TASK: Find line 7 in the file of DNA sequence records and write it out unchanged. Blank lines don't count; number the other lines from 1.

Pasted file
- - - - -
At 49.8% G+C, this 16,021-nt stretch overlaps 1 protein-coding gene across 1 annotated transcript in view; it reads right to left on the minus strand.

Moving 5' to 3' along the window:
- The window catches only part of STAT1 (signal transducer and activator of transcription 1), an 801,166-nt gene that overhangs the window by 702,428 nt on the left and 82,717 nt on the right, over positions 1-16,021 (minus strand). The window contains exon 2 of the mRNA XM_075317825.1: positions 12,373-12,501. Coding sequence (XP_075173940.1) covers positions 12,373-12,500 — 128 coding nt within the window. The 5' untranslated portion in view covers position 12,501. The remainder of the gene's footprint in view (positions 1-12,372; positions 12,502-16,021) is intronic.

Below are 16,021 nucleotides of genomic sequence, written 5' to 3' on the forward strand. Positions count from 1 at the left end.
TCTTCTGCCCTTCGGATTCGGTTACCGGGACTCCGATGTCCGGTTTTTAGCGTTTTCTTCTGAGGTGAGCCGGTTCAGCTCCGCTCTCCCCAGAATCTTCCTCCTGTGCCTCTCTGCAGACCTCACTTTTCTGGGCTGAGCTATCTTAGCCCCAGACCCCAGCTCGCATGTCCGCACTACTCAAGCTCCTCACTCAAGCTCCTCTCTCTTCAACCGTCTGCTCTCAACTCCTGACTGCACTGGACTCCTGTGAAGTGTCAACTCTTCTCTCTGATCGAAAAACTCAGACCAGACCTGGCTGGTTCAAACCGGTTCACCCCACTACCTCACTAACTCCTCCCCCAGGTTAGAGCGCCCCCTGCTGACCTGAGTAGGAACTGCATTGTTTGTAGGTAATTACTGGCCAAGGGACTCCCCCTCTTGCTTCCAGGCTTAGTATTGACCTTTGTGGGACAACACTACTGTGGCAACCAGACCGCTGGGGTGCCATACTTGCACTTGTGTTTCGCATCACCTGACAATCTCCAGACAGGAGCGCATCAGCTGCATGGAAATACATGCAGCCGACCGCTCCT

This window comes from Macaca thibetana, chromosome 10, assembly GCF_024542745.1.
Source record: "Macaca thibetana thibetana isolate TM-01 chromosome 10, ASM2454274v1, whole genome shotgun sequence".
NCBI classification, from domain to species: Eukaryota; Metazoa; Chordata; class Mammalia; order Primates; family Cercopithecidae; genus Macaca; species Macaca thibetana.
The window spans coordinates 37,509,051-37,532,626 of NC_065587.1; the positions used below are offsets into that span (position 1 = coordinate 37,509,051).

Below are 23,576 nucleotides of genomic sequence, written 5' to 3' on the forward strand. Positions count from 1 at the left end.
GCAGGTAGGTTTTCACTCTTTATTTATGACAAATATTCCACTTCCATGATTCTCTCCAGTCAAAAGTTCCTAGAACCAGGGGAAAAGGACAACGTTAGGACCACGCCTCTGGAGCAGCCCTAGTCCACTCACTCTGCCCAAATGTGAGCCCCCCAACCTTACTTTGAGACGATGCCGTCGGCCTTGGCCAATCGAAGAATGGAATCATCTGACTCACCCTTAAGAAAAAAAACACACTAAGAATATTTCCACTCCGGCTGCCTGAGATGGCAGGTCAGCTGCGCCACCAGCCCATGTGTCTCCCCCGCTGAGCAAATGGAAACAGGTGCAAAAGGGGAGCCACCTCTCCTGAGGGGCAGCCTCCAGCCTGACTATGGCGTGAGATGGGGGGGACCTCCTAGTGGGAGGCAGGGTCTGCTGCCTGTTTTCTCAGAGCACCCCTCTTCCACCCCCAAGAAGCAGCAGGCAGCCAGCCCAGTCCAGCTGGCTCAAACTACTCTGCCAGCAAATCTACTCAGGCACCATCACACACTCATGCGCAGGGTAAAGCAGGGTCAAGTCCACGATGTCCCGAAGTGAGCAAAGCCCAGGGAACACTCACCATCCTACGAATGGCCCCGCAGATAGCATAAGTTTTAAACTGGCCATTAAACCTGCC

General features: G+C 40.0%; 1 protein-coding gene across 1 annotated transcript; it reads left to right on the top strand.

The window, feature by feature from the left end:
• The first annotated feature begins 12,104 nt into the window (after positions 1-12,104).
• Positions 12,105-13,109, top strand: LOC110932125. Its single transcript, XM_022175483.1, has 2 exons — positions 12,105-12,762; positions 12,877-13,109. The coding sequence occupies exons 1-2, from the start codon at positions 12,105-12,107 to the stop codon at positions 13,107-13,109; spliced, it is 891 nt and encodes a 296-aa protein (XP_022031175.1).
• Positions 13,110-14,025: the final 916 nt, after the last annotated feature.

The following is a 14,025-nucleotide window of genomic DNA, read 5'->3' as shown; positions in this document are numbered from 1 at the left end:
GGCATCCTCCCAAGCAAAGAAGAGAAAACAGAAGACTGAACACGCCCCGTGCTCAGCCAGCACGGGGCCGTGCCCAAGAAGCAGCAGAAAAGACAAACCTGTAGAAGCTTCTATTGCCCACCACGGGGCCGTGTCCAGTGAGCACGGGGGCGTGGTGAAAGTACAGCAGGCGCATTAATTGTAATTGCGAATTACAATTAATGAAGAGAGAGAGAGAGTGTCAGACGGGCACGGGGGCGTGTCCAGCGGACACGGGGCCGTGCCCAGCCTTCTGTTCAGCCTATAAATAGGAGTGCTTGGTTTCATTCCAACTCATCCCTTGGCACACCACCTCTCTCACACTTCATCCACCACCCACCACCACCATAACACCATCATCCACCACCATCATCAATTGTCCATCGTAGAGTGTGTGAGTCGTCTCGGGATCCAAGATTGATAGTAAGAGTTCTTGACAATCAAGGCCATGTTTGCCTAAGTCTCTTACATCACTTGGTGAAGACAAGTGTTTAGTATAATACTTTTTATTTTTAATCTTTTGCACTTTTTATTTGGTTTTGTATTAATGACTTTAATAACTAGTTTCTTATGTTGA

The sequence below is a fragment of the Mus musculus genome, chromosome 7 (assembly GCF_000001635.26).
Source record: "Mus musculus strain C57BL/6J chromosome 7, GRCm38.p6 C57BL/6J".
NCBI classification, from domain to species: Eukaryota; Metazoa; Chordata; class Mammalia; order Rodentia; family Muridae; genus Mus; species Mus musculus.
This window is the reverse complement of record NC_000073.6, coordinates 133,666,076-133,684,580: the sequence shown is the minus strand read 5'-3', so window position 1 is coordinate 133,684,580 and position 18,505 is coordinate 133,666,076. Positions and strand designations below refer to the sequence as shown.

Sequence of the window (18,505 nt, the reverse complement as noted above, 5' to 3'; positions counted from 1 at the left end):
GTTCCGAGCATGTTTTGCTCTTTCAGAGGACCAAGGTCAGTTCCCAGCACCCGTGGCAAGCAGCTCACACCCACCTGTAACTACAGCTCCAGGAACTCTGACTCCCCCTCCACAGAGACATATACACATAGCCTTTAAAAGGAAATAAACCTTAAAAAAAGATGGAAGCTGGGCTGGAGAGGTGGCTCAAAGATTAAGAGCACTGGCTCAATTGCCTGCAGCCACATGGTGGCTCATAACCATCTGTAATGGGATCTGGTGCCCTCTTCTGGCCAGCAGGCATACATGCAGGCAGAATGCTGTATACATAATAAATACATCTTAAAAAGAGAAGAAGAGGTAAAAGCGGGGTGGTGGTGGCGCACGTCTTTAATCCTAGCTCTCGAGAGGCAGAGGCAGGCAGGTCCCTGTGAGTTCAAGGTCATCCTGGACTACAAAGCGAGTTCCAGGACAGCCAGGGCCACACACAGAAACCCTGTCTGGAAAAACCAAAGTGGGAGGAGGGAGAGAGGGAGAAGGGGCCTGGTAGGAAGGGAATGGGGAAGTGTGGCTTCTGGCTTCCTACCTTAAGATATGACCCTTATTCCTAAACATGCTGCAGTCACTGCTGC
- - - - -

Source record: "Macaca thibetana thibetana isolate TM-01 chromosome 10, ASM2454274v1, whole genome shotgun sequence".